73.Because of the relatively early withdrawal from the labour market in Slovenia, measures for encouraging active aging were adopted at the start of 2010. Their underlying goal is to raise the average employment rate of older persons in the 55 to 64 age group to 43.5 per cent by 2013. Data are also important that the influx of unemployed persons above 50 years greatly increased from 2008 to 2009 precisely among those with lower education (from 1st to 4th educational levels): by 6,000 or 45 per cent .
74.In 2008, 6,669 unemployed young persons were included in programmes of active employment policy. The largest number of young persons were included in the following programmes: programmes of institutional education (955 young persons), formal education (916 young persons), on-the-job training (998 young persons); job-seeking clubs (321 young persons), project learning for the young (114 young persons), help in career planning and job seeking - workshops (1,544 young persons), public works (342 young persons), assistance with self-employment (271 young persons), self-employment subsidies (144 young persons), work experience (737 young persons).
75.Special measures for increasing the employability of members of the Roma community are envisaged in the National Programme of the Government of the Republic of Slovenia of Measures for the Roma for the period 2010-2015. Operationalization of the programme in the sphere of employment and social inclusion is defined in the Programme of Detailed Measures of the Ministry of Labour, Family and Social Affairs. Special concern is also devoted to the Roma as a vulnerable group in the Resolution on the National Programme of Social Protection 2006-2010. In addition, the Ministry of Labour, Family and Social Affairs is preparing public calls for applications for co-financing programmes in the area of social assistance and support for families.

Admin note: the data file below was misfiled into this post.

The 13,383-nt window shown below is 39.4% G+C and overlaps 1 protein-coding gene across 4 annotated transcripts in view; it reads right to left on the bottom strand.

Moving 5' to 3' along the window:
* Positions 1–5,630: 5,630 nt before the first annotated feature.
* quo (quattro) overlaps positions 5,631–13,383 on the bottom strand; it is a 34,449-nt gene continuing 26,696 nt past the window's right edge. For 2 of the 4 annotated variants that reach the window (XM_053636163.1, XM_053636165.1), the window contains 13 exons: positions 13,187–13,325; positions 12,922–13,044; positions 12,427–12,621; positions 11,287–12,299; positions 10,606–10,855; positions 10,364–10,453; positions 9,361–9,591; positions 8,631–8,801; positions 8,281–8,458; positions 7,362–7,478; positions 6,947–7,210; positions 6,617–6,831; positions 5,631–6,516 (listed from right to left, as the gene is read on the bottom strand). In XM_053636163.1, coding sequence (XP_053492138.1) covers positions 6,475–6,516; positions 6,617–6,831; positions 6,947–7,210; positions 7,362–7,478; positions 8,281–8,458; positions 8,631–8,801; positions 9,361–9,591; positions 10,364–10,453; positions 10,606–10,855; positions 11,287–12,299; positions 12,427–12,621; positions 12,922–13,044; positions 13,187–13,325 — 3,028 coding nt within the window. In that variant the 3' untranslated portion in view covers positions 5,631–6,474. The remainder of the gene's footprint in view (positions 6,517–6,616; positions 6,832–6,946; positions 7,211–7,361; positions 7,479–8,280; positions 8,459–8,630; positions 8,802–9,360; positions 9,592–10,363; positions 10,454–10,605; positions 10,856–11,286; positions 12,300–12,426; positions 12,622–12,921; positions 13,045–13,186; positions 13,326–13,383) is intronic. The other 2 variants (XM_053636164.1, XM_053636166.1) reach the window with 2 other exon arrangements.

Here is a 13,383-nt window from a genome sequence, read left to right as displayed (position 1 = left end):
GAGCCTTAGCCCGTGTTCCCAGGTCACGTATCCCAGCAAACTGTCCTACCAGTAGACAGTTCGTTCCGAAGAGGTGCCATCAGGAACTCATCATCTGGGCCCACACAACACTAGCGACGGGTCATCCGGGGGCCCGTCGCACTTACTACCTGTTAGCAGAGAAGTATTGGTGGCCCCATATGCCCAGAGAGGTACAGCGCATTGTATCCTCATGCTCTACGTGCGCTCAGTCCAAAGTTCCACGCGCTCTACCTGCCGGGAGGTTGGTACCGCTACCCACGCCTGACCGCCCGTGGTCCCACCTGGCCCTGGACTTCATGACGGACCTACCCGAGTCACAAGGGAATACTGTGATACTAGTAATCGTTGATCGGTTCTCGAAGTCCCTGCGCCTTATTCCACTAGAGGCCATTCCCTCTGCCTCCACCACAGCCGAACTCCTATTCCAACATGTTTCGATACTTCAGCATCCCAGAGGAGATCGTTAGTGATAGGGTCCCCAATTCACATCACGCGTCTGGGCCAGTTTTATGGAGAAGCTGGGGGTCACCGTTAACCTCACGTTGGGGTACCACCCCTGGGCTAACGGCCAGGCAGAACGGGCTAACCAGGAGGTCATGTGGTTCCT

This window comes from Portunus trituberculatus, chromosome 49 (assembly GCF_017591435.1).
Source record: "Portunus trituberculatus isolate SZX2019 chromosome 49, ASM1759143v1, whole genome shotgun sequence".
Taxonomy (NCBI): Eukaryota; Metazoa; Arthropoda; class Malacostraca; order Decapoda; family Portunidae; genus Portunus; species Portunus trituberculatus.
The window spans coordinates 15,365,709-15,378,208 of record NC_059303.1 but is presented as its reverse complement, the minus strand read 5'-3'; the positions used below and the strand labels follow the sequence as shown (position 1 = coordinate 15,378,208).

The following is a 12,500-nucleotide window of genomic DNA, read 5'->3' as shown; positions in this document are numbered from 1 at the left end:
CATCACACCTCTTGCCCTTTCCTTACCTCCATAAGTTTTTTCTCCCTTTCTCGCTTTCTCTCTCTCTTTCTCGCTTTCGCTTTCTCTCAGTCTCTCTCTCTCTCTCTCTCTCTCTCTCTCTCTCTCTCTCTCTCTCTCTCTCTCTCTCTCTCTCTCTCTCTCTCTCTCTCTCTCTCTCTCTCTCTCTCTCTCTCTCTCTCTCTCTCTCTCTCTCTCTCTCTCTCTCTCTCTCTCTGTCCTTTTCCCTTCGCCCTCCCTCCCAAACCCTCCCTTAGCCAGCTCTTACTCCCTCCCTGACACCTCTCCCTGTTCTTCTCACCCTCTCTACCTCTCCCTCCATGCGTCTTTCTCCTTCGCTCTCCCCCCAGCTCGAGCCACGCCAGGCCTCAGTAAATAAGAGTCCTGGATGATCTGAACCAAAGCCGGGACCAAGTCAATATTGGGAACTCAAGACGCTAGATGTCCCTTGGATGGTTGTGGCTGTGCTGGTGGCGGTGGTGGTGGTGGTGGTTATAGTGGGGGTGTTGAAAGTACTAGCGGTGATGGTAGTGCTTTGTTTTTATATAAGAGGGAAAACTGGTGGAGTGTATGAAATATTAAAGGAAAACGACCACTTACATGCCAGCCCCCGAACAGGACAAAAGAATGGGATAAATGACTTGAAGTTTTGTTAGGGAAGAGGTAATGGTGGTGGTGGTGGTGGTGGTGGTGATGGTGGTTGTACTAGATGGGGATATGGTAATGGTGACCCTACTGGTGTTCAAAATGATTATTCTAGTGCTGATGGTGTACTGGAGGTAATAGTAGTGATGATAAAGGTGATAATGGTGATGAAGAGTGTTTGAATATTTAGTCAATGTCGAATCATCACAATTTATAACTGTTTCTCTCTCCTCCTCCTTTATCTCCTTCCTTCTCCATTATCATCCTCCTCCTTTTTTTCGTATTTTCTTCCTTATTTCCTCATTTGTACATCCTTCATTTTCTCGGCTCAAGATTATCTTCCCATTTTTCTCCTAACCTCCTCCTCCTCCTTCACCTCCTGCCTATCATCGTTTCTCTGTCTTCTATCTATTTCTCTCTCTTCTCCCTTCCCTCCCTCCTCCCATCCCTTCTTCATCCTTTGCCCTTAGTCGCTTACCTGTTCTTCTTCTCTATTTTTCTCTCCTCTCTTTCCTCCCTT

Unfair dismissal of workers
76.The Employment Relationships Act (the aforementioned provisions were already explained in the initial report) protects workers from unfair dismissal, with a strict restriction that an employer may only normally revoke an employment contract if a well-founded reason for dismissal exists and only in cases or for reasons specified by law.
77.In addition, article 196 of the Criminal Code protects workers from unfair dismissal and determines that anyone who deliberately acts in conflict with regulations on concluding an employment contract and on termination of employment relations, on pay and other receipts from employment, working time, breaks, rests, annual leave or absence from work, protection of women, young persons and persons with disabilities, protection of workers because of pregnancy and parenthood, protection of older workers, prohibitions on overtime or night work or payment of prescribed contributions and thus deprives a worker or job-seeker of rights to which she or he is entitled, or restricts such rights, shall be punishable by a fine or a prison sentence of up to one year.
78.In connection with unfair dismissal of a worker and the recommendation contained in paragraph 23 of the concluding observations, see judgement of the Supreme Court, ref. number VDS, judgement Pdp 1227/2006, in annex III.